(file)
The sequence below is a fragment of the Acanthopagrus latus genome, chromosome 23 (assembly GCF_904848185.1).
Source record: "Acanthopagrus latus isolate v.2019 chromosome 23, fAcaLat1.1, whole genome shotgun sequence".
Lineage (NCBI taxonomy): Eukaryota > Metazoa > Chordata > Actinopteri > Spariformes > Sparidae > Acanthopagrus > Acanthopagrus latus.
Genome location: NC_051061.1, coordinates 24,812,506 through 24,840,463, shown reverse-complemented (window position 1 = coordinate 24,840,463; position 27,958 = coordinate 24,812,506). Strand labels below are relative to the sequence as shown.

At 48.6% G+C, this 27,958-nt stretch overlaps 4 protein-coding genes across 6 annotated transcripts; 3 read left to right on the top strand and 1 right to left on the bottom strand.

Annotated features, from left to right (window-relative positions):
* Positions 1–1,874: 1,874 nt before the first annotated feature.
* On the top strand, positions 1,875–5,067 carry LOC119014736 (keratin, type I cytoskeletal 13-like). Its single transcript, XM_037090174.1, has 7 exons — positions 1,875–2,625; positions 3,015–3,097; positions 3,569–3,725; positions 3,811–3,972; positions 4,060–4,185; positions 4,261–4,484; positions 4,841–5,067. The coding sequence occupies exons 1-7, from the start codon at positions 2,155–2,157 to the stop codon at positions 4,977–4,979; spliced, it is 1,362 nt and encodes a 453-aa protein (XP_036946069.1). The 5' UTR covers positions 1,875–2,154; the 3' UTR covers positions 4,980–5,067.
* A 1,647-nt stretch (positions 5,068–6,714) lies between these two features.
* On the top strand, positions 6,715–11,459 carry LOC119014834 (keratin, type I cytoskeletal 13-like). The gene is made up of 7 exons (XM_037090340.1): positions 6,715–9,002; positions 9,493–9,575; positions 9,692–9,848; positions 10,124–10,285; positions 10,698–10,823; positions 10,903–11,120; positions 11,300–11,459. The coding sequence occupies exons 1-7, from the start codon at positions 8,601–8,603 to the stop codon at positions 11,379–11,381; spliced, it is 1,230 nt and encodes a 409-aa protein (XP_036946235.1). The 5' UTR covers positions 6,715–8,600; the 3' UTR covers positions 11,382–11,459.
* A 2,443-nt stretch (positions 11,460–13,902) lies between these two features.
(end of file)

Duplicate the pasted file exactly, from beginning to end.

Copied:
The sequence below is a fragment of the Acanthopagrus latus genome, chromosome 23 (assembly GCF_904848185.1).
Source record: "Acanthopagrus latus isolate v.2019 chromosome 23, fAcaLat1.1, whole genome shotgun sequence".
Lineage (NCBI taxonomy): Eukaryota > Metazoa > Chordata > Actinopteri > Spariformes > Sparidae > Acanthopagrus > Acanthopagrus latus.
Genome location: NC_051061.1, coordinates 24,812,506 through 24,840,463, shown reverse-complemented (window position 1 = coordinate 24,840,463; position 27,958 = coordinate 24,812,506). Strand labels below are relative to the sequence as shown.

At 48.6% G+C, this 27,958-nt stretch overlaps 4 protein-coding genes across 6 annotated transcripts; 3 read left to right on the top strand and 1 right to left on the bottom strand.

Annotated features, from left to right (window-relative positions):
* Positions 1–1,874: 1,874 nt before the first annotated feature.
* On the top strand, positions 1,875–5,067 carry LOC119014736 (keratin, type I cytoskeletal 13-like). Its single transcript, XM_037090174.1, has 7 exons — positions 1,875–2,625; positions 3,015–3,097; positions 3,569–3,725; positions 3,811–3,972; positions 4,060–4,185; positions 4,261–4,484; positions 4,841–5,067. The coding sequence occupies exons 1-7, from the start codon at positions 2,155–2,157 to the stop codon at positions 4,977–4,979; spliced, it is 1,362 nt and encodes a 453-aa protein (XP_036946069.1). The 5' UTR covers positions 1,875–2,154; the 3' UTR covers positions 4,980–5,067.
* A 1,647-nt stretch (positions 5,068–6,714) lies between these two features.
* On the top strand, positions 6,715–11,459 carry LOC119014834 (keratin, type I cytoskeletal 13-like). The gene is made up of 7 exons (XM_037090340.1): positions 6,715–9,002; positions 9,493–9,575; positions 9,692–9,848; positions 10,124–10,285; positions 10,698–10,823; positions 10,903–11,120; positions 11,300–11,459. The coding sequence occupies exons 1-7, from the start codon at positions 8,601–8,603 to the stop codon at positions 11,379–11,381; spliced, it is 1,230 nt and encodes a 409-aa protein (XP_036946235.1). The 5' UTR covers positions 6,715–8,600; the 3' UTR covers positions 11,382–11,459.
* A 2,443-nt stretch (positions 11,460–13,902) lies between these two features.